With the dramatic reduction in the number of events ESPN chose to cover this year, it was a bit surprising to find that one of the ones that made the cut was not a bracelet event at all, but the Ante Up for Africa charity tourney. On one hand, the decision was quite understandable, because the number of celebrities that participated in the event added an aura of glitz to the telecast that attracts more casual viewers. However, it was disappointing from a poker player’s point-of-view, as the level of play in a charity event, even among the pros, tends not to be nearly as high as in a full-fledged WSOP tournament. Here’s how the telecast played out.
The opening montage made it clear that the focus of this week’s telecast was going to be on the personalities, not the pros. They showed shots of Matt Damon, Ben Affleck, Jason Alexander, Sarah Silverman, Brad Garrett, Nelly, Charles Barkley, and Herschel Walker, as well as the co-hosts for the event, Don Cheadle and Annie Duke, who did make the requisite, “Thank God Joan Rivers isn’t here!” comment during the telecast.
The first hour focused on the hijinks of the celebrities, as we saw Herschel Walker try and call time out during a hand, Charles Barkley not raise enough for a legitimate bet, and Brad Garret offer to go home with Jen Tilly after she was knocked out. “Phil won’t even know I’m there. I’m quiet as a church mouse,” cracked the comedian, who has come off as a very funny man during the past few seasons of WSOP coverage, but tonight seemed more manic than humorous.
Some of Norman Chad’s best lines were reserved for Ben Affleck. “That’s a worse flop for Affleck than Gigli!” said the color commentator, during one hand for the actor. He even got a shot in at Affleck through his best friend, Matt Damon. When Damon flopped a full house with 10-6 offsuit, and hemmed and hawed before checking, Chad commented, “That’s as bad an acting job as Ben Affleck in Jersey Girl!”
Despite the purpose of the event being to raise money and awareness for the situation in Darfur, only one small segment was devoted to the issue, a very brief interview with Duke and Cheadle, in which they spoke of having raised over two million dollars for the cause, and having tried to create a platform for educating the public about the genocide that has taken place there. Although they are clearly sincere about the poker community wanting to be part of helping solve a huge problem, ESPN showed no particular interest in helping bring the story further into the light. Instead, they ignored the purpose of the evening in exchange for Hollywood laughs around the table.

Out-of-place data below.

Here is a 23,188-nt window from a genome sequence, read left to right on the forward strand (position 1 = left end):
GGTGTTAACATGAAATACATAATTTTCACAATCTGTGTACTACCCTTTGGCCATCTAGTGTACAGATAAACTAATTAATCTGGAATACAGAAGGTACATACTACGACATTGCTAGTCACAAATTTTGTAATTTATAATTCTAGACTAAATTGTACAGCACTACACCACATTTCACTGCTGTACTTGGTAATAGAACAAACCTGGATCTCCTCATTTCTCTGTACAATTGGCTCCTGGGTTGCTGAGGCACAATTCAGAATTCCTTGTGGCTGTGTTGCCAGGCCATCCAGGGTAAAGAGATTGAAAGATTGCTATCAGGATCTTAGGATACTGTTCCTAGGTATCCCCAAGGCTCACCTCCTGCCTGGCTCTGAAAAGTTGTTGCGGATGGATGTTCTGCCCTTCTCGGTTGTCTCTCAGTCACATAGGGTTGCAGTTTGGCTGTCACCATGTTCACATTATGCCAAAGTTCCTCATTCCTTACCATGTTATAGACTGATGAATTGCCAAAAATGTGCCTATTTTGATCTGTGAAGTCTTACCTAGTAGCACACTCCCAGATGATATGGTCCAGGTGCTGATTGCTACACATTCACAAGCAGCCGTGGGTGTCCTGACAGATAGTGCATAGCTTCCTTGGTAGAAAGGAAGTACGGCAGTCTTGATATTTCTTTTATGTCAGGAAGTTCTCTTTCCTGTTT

Perhaps the most interesting part of the evening was the interaction between Matt Damon and Erik Seidel at the table. If you remember, one of the crucial scenes in Rounders involved Damon’s character watching Johnny Chan finish off Seidel after flopping the nut straight against Seidel’s top pair, which he used to eventually trap Teddy KGB at the end of the movie. Although Seidel has won 8 WSOP bracelets, he may be even better known for being, as was said on the telecast, “the poster boy for losing at poker.” With Damon and Seidel sitting side-by-side, there was quite a bit of banter between the two of them, until Seidel flopped an ace, and Damon went all-in with just a pair of tens. After Damon was eliminated, Annie Duke walked up to the table and asked Seidel if that was the make-up for Rounders. Seidel, as always the gentleman, just laughed.